Opinions expressed in this article are my own and do not constitute medical advice.
Medical education is inundated with a systematic bias against any medication that is not mass produced in a pharmaceutical laboratory. The mere suggestion that cannabis could harbor any serious therapeutic benefits was the subject of ridicule and scorn during my clinical training. It was long assumed that anyone taking a cannabis-derived product was likely abusing it someway and somehow. For the longest time, I used to believe that.
Fast forward nearly a decade and I’ve seen my opinion on the matter completely change. I now consider myself to be a staunch advocate for patient access to medical cannabis, especially cannabidiol (CBD). But how could my opinion change so drastically in just a few short years?
I first became interested in CBD after hearing the story of one of my patients. He was an older man, with a long-standing history of diabetes complicated by peripheral neuropathy, which is a painful condition of the legs and feet. He started taking CBD as a supplement along with his other morning medications. After a period of time, he noted a gradual improvement in his sense of overall well-being.
As time went on, I heard additional stories that seemed to suggest CBD was impacting lives in a positive way. I could no longer ignore the potential therapeutic benefits that these individuals claimed to have experienced. Ultimately, this led me to undertake a thorough investigation of the medical and scientific literature to see if my patient’s experiences could be backed up by research.
What is CBD and How Does it Work?
CBD is the second most abundant cannabinoid produced naturally in plants of the Cannabis genus, with the most common being tetrahydrocannabinol (THC). CBD is uniquely different from THC, in that it is not psychoactive, meaning that it does not cause its user to feel intoxicated or “high.” Additionally, according to the World Health Organization, CBD has no potential for abuse or dependence.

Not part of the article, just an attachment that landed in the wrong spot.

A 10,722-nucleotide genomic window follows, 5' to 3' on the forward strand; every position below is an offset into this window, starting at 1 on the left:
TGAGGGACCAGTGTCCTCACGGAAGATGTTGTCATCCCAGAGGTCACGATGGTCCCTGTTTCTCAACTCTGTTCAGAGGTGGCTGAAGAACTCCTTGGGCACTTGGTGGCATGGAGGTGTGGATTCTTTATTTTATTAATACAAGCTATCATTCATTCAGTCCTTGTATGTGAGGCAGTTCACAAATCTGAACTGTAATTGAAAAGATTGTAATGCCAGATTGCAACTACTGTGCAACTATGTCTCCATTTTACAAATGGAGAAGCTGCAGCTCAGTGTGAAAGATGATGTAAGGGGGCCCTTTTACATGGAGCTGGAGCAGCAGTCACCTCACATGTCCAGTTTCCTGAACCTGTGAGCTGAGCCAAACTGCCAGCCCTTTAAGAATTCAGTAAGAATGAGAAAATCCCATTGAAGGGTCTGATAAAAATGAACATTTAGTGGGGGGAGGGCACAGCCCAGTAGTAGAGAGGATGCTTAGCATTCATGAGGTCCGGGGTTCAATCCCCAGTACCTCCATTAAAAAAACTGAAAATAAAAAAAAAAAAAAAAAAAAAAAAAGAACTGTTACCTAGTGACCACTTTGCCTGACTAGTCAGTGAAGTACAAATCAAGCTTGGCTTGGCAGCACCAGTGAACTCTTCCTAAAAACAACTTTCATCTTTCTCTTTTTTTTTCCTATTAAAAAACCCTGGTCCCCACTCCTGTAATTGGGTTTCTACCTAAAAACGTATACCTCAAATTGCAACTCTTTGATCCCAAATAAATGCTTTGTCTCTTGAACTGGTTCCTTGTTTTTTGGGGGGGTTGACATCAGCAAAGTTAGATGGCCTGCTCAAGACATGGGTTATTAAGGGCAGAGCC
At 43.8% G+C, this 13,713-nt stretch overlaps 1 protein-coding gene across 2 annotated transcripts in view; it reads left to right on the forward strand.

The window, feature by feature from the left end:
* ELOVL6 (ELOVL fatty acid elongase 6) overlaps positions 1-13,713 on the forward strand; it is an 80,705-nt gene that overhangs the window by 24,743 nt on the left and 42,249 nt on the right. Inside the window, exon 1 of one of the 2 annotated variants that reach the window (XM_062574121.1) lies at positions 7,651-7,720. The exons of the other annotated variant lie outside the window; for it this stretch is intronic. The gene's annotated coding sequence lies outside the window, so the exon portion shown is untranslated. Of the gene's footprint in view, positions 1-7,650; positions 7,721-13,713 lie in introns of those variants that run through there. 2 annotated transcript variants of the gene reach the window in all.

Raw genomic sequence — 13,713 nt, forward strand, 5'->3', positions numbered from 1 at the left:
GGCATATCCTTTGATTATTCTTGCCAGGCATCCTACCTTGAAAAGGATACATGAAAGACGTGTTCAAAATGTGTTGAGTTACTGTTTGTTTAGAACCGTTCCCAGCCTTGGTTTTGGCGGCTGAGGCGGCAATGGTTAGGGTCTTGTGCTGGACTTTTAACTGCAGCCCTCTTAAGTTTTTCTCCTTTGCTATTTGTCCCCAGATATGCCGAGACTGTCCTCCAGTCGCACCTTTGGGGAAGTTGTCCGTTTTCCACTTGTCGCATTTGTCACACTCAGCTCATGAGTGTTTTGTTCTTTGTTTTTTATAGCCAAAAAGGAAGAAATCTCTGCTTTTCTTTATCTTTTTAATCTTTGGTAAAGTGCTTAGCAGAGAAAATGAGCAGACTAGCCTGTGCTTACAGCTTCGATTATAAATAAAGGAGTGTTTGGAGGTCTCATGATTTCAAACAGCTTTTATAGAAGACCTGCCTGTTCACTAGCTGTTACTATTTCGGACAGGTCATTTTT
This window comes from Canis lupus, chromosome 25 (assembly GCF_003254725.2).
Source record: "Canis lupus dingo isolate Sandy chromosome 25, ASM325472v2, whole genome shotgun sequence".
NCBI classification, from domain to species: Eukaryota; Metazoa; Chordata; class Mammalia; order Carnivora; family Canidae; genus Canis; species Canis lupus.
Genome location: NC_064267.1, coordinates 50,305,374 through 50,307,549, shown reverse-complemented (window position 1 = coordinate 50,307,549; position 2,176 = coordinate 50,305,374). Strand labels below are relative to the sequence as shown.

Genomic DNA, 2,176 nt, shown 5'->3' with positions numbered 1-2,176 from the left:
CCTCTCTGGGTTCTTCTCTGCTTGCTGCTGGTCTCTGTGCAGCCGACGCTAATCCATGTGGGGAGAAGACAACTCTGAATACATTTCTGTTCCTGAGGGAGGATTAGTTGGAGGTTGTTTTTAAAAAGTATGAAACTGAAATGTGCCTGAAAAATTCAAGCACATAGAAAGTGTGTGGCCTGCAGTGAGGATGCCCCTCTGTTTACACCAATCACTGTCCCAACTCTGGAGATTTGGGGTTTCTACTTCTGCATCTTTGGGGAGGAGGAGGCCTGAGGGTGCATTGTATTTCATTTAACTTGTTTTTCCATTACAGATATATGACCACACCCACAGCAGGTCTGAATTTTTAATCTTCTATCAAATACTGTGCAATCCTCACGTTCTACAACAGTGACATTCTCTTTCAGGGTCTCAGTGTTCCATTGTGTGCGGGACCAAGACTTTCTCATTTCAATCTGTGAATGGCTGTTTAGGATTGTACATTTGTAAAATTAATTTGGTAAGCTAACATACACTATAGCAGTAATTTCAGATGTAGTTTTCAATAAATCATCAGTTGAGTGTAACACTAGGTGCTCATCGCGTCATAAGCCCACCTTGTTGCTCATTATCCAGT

In order to understand how CBD works, it’s important to first understand how any pharmaceutical drug operates within the body. For a medication to be effective, it needs to interact with systems already present within the body. Think of the medication as kind of a key and the receptor (where the medication acts) as a kind of lock. When the “key” interacts with its “lock”, it could either activate (i.e. epinephrine boosting blood pressure) or inactivate (i.e. ibuprofen reducing inflammation) the body’s normal physiologic response.
However, the exact mechanism of how CBD exerts its effects on the body is far more complicated. In fact, unlike many compounds, CBD has been shown to influence a multitude of potential receptors in animal models.
The Endocannabinoid System
The endocannabinoid system (ECS) is a collection of cell receptors and their corresponding neurotransmitters in the human body. This system helps to regulate sleep, appetite, mood, motor control, immune function, pleasure, pain, reproduction and fertility, memory and temperature regulation. This system is regulated by specific neurotransmitters, namely anandamide and 2-arachidonoylglycerol, that act directly on cannabinoid receptors (CB1 and CB2). These receptors are primarily found in neuronal synapses (the communication hub where two nerves interact with each other to transmit or modify signals going to or within the brain).
Unlike THC, which has a direct interaction with the CB1 and CB2 receptors, CBD does not seem to have any significant direct interaction with either of these receptors. Rather, the best available evidence suggests that CBD acts as a reuptake inhibitor of the neurotransmitter anandamide. Basically, this just means that there is more anandamide available within a neuronal synapse to interact with receptors in the ECS. The more anandamide within a synapse, the greater its ultimate effect will be.